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COVID-19 Experience: Foods To Boost Your Mood

Here we are in the middle of what I’m calling the Summer of COVID-19, and there seems to be no end in sight to the pandemic crisis. I thought that, living as I previously did, acting as primary caregiver for my elderly Mom, I was was already inoculated against cabin fever – but I was wrong…

Eating Dark Chocolate - © thedieteticdegustation.blogspot.comBoosting your mood may be as easy as adding some Pure
Dark Chocolate to your COVID-19 Lock Down Diet…

During a weekly phone chat yesterday with a friend in another city to share personal news, I was shocked to realize that I hadn’t been any farther outside of my own house than to pick up the morning paper off the front porch in more than six weeks! Not a doctor’s appointment, nor a trip to the pharmacy, nor a run t0 the grocery store or even a solitary walk around the block.

How could this have happened, I wondered? My wise and insightful conversation partner had the answer: Sister Erin somehow gravitated to doing the out-of-house chores, such as grocery shopping, banking and picking up the mail, while I stayed home, catering to Mom’s usual, daily procedural support needs and somewhat-increased emotional support requirements during the pandemic ‘watch’.

No wonder I was finally becoming aware of the unrelenting stress. My first response to that revelation was, “How can I update my eating habits to help counterbalance the Lock Down Blues?” fortunately, an appropriate lifestyle news story – originating from my own back yard, so to speak – was just a couple of clicks away on the Net.

Just knowing you’re not alone helps…

I was immediately pleased to learn – simply from the presence of the news story – that I wasn’t alone in my woes. And I was further gratified, as I read on, that the suggestions that were being made by the experts the author was quoting were neither too odd, too expensive, too time-intensive nor simply too complicated to implement. Long-time readers of this blog will know that I’m a big fan of common sense, and that’s exactly what the article offered.

Change of scenery complements change of diet

Even before getting into suggestions for emotion-bolstering foods, Ottawa specialist Rachel Caven of Caven Nutrition Group told CTV News Ottawa that one thing we can all do to freshen up our mood is to simply get some fresh air: “Go for a walk, get some sunshine, wave to people from a distance.” That was something I’ve definitely been missing. Erin has always been in charge of walking Riley the Wonder Dog, but I used to have my own morning walk routine which did a lot to help set me up for the rest of my day.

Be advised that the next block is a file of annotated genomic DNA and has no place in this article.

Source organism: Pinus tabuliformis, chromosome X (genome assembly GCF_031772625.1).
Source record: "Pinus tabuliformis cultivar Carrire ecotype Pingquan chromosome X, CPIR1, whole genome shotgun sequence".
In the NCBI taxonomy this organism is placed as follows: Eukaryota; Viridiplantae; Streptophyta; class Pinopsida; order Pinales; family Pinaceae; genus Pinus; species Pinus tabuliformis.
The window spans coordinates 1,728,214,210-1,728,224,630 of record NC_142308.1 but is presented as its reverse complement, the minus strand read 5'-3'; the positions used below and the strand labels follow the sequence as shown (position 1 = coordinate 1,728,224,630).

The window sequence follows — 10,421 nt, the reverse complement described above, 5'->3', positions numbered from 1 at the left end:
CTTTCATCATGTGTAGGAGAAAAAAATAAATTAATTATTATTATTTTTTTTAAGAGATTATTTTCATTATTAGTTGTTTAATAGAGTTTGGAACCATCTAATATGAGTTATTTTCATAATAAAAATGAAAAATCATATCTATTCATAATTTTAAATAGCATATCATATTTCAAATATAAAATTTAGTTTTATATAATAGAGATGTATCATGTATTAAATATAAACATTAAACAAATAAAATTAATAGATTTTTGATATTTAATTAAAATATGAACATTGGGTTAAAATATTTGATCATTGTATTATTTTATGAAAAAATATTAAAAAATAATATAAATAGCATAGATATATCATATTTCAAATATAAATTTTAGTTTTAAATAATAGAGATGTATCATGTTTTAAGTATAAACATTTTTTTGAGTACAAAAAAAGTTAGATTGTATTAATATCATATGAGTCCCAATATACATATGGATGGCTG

And now, thanks to COVID-19, Mom has become more needy. She gets nervous if I’m more than a shout away. And she’s become paranoid (as I am sure other elderly people have) about me going out at all, lest I contract the dreaded Virus and bring it home to her. But, on concerted reflection, I think I have a solution. Our house has a rear deck accessible from my bedroom out onto which her bedroom window looks. I’ll see if she’d like to start having morning Coffee and the newspaper, which we share, out there. I know. It’s a small thing bur it’s a start.

Given a 10-minute break from Mom’s routine, I could start adding a walk to the corner and back every weekday afternoon to check the mail box.

Set a routine and stick to it

But the important thing, Caven says, is eating enough of the right foods. While some of us – yours included at least every second day on average, now – have slipped into the habit of snacking at random times through the day, and Caven says that’s bad. One of the most important things you can do to boost your mood, she says is plan to have three proper meals a day. You get together with other family members/lock down partners on a regular basis, and maintaining any kind of regular routine is important to maintaining a sense of security and a connection with the rest of the world.

And get enough of the right foods!

Cavan offers the following focal points:

Make sure you incorporate some Protein in every meal.

Eat Fish (eg. – Salmon, Trout, Tuna, Sardines) at least three times a week. Or take a Fish Oil supplement. Omega 3 Fatty Acid is is linked to lower levels of depression, Cavan notes, and your body can’t make it, so you have to get it through food. Fish Oil is a great source.

Caven says complex carbohydrates (eg. – Sweet Potato, Oats, Bananas) are, “full of fibre to help stabilize your blood sugar and keep your mood consistent throughout the day.”

Coffee and Dark Chocolate can both boost your mood directly thanks to their Caffeine content. Dark Chocolate is also rich in mood-boosting compounds including flavonoids and theobromine.

Fermented foods (eg.- Yogurt, Kefir, Kombucha) can help your body produce serotonin, a ‘feel good neurotransmitter’.

Drink plenty of water. (See picture, top of page.)

That final suggestion sounds simple and easy to follow. But many folks (whether they’re just doing the Couch Potato thing or working from home) are slipping into another bad habit. Seems the sun is transiting the old yardarm earlier and earlier each afternoon in some households. Too much Alcohol can lead to a number of problems, not the least of which is dehydration – the root of a whole laundry list of diet-based health issues.

So there you have it…

Some simple, easy suggestions for combating COVID-19 Lock Down diet-based stress. Thanks, again to Ms Cavan and CTV…

~ Maggie J.